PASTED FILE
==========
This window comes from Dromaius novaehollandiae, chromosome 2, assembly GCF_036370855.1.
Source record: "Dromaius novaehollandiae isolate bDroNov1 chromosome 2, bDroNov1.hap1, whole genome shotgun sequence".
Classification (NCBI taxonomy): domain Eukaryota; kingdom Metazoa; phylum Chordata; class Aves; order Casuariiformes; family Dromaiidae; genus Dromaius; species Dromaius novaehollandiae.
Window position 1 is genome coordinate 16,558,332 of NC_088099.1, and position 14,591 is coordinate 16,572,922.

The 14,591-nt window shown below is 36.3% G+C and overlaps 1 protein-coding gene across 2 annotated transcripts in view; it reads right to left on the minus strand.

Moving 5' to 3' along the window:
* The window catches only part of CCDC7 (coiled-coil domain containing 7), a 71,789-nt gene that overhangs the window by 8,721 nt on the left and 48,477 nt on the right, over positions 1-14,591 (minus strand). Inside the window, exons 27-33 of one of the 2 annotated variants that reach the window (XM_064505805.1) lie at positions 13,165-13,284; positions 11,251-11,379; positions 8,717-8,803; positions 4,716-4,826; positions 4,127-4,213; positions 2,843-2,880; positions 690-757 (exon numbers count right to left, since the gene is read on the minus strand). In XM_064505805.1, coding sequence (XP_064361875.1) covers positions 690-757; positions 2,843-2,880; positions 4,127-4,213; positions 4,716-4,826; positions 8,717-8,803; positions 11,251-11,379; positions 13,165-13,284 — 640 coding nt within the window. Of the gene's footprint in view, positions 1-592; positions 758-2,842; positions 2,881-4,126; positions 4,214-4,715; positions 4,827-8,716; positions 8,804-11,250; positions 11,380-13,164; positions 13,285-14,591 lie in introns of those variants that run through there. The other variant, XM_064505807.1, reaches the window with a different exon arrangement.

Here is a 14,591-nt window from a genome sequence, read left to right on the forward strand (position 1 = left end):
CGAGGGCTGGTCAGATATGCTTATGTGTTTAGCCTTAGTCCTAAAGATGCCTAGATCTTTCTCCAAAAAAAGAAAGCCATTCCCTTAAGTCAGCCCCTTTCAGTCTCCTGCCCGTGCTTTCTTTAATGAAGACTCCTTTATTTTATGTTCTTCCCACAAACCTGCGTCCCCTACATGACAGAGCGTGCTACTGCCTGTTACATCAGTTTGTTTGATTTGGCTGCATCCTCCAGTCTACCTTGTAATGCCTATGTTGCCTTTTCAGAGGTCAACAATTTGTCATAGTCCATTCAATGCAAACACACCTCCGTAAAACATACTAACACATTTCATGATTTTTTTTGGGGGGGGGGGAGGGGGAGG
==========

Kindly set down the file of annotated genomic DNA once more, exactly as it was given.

This window comes from Dromaius novaehollandiae, chromosome 2, assembly GCF_036370855.1.
Source record: "Dromaius novaehollandiae isolate bDroNov1 chromosome 2, bDroNov1.hap1, whole genome shotgun sequence".
Classification (NCBI taxonomy): domain Eukaryota; kingdom Metazoa; phylum Chordata; class Aves; order Casuariiformes; family Dromaiidae; genus Dromaius; species Dromaius novaehollandiae.
Window position 1 is genome coordinate 16,558,332 of NC_088099.1, and position 14,591 is coordinate 16,572,922.

The 14,591-nt window shown below is 36.3% G+C and overlaps 1 protein-coding gene across 2 annotated transcripts in view; it reads right to left on the minus strand.

Moving 5' to 3' along the window:
* The window catches only part of CCDC7 (coiled-coil domain containing 7), a 71,789-nt gene that overhangs the window by 8,721 nt on the left and 48,477 nt on the right, over positions 1-14,591 (minus strand). Inside the window, exons 27-33 of one of the 2 annotated variants that reach the window (XM_064505805.1) lie at positions 13,165-13,284; positions 11,251-11,379; positions 8,717-8,803; positions 4,716-4,826; positions 4,127-4,213; positions 2,843-2,880; positions 690-757 (exon numbers count right to left, since the gene is read on the minus strand). In XM_064505805.1, coding sequence (XP_064361875.1) covers positions 690-757; positions 2,843-2,880; positions 4,127-4,213; positions 4,716-4,826; positions 8,717-8,803; positions 11,251-11,379; positions 13,165-13,284 — 640 coding nt within the window. Of the gene's footprint in view, positions 1-592; positions 758-2,842; positions 2,881-4,126; positions 4,214-4,715; positions 4,827-8,716; positions 8,804-11,250; positions 11,380-13,164; positions 13,285-14,591 lie in introns of those variants that run through there. The other variant, XM_064505807.1, reaches the window with a different exon arrangement.

Here is a 14,591-nt window from a genome sequence, read left to right on the forward strand (position 1 = left end):
CGAGGGCTGGTCAGATATGCTTATGTGTTTAGCCTTAGTCCTAAAGATGCCTAGATCTTTCTCCAAAAAAAGAAAGCCATTCCCTTAAGTCAGCCCCTTTCAGTCTCCTGCCCGTGCTTTCTTTAATGAAGACTCCTTTATTTTATGTTCTTCCCACAAACCTGCGTCCCCTACATGACAGAGCGTGCTACTGCCTGTTACATCAGTTTGTTTGATTTGGCTGCATCCTCCAGTCTACCTTGTAATGCCTATGTTGCCTTTTCAGAGGTCAACAATTTGTCATAGTCCATTCAATGCAAACACACCTCCGTAAAACATACTAACACATTTCATGATTTTTTTTGGGGGGGGGGGAGGGGGAGG